Read reflections and testimonies written by Holocaust survivors in their own words.

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  • Ashburn Colored School

    When Diane Saltzman, the Museum’s director of Survivor and Council Stewardship, sent me an e-mail to ask me to speak at a program in Ashburn, Virginia, at a schoolhouse that had been defaced with graffiti, I had already heard and read about the historic one-room Ashburn Colored School. The phrase “white power,” swastikas, profanities, and crude drawings were spray painted in black, blue, and red on the outside of the wooden walls and windows. Diane informed me that I was to speak for only a short time with other invited presenters. I accepted the invitation because I wanted to be part of that historic occasion, and I wanted to do something to confront hatred. I did not know where the school was located and what was being or would be done with it.

    Tags:   echoes of memory, volume 10susan warsinger

  • Sense of Being Jewish

    From my earliest memories, I have always had a sense of being Jewish. My father, who had grown up as an Orthodox Jew, made sure we observed all the Jewish traditions. My mother, who wanted to please him, kept a kosher home. She prepared all the traditional dishes for the Sabbath, and we celebrated all the Jewish holidays with great enthusiasm. My brother and I accompanied my father to the synagogue almost every Saturday. It was there that I learned that it was important to pray to God and that God liked it when the Jewish men worshipped him.

    Tags:   susan warsingerechoes of memory, volume 9

  • Feeling Good

    Another year of observing the Days of Remembrance at our United States Holocaust Memorial Museum has just passed. The revered event that took place was not much different from other years except that I was there with my two brothers most of the time. On the morning of the first day of the DOR, my brother Joe and I attended a program on our Museum’s collection as well as the dedication of a display about the Shapell Collections, Conservation, and Research Center that is currently under construction. It was held in the Hall of Witness of the Museum. Other Holocaust survivors and I joined the Shapell family in a ribbon-cutting ceremony for this new center to be built. I was feeling good because my brother was in the audience and sharing this experience with me.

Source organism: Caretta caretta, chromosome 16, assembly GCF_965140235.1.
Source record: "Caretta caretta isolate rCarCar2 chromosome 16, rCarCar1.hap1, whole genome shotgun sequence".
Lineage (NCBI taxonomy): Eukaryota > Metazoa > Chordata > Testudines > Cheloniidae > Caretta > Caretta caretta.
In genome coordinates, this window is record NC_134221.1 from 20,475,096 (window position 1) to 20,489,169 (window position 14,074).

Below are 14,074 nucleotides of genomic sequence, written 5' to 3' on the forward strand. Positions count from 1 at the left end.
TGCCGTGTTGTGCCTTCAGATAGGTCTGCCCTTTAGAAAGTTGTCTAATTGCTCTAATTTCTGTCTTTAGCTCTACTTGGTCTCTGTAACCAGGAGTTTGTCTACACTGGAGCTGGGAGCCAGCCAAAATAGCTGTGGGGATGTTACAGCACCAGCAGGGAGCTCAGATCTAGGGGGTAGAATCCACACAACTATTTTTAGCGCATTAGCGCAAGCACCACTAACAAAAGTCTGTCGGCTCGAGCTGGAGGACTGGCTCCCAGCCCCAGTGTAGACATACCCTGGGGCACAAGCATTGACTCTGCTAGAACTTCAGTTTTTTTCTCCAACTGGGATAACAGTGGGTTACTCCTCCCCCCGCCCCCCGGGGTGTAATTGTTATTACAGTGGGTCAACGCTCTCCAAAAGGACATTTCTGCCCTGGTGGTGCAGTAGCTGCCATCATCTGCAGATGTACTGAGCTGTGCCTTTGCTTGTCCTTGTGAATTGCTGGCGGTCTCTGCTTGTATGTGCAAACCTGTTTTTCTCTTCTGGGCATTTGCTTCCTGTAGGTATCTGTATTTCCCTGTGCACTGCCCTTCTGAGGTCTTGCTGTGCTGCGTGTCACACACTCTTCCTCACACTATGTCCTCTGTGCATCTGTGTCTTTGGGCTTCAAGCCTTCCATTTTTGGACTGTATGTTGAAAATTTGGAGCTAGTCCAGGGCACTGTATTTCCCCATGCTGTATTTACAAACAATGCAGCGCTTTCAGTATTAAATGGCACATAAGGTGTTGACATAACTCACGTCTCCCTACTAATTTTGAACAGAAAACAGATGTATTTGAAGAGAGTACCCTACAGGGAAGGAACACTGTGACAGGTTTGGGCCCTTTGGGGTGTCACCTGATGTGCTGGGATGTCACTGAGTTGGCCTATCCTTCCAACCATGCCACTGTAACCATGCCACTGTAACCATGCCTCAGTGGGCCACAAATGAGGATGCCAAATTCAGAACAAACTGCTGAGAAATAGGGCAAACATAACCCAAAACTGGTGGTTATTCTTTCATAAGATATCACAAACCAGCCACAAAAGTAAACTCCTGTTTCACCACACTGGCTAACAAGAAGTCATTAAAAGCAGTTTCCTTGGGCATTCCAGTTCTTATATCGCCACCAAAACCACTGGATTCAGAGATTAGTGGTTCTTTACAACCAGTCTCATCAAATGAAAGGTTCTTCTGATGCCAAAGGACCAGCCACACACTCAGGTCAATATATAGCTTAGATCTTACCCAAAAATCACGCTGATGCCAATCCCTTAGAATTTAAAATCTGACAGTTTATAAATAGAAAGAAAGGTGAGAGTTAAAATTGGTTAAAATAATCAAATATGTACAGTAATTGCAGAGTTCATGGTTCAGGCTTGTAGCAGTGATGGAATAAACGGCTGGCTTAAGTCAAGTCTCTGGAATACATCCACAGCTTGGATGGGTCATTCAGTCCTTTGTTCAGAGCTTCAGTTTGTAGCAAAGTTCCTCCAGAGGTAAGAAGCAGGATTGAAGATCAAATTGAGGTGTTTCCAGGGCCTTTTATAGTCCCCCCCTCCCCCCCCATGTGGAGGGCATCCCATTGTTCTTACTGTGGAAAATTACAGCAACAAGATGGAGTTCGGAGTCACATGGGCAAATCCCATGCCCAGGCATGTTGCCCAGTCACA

Tags:   susan warsingerechoes of memory, volume 9

  • Bringing the Lessons Home

    When the United States Holocaust Memorial Museum first opened in 1993, there were no tours of the Permanent Exhibit. After my fellow survivor, Susan Berlin, and I came to volunteer at the Museum we wanted to conduct tours for the many high school students who visited the Permanent Exhibition. We met with three staff people in the Education Department and they gave workshops on how to conduct educational tours of the Permanent Exhibition for a few volunteers and some staff. This was a significant beginning for many tours to follow.

    Tags:   susan warsingerechoes of memory, volume 9

  • Memories and Defining Yourself

    In an interview at the United States Holocaust Memorial Museum a few weeks ago I was asked, “Do your experiences in the Holocaust define you as a person?” Before writing about my answer to this question I would like to review some of my thoughts and questions about this matter. Do memories make us the person we are? Sometimes I have wondered if I would be a different person if I had not been born in Germany when the Nazis and Hitler came to power and when they immediately set out to implement anti-Jewish policies.

    Tags:   susan warsingerechoes of memory, volume 8

  • Hulda and Tante Anna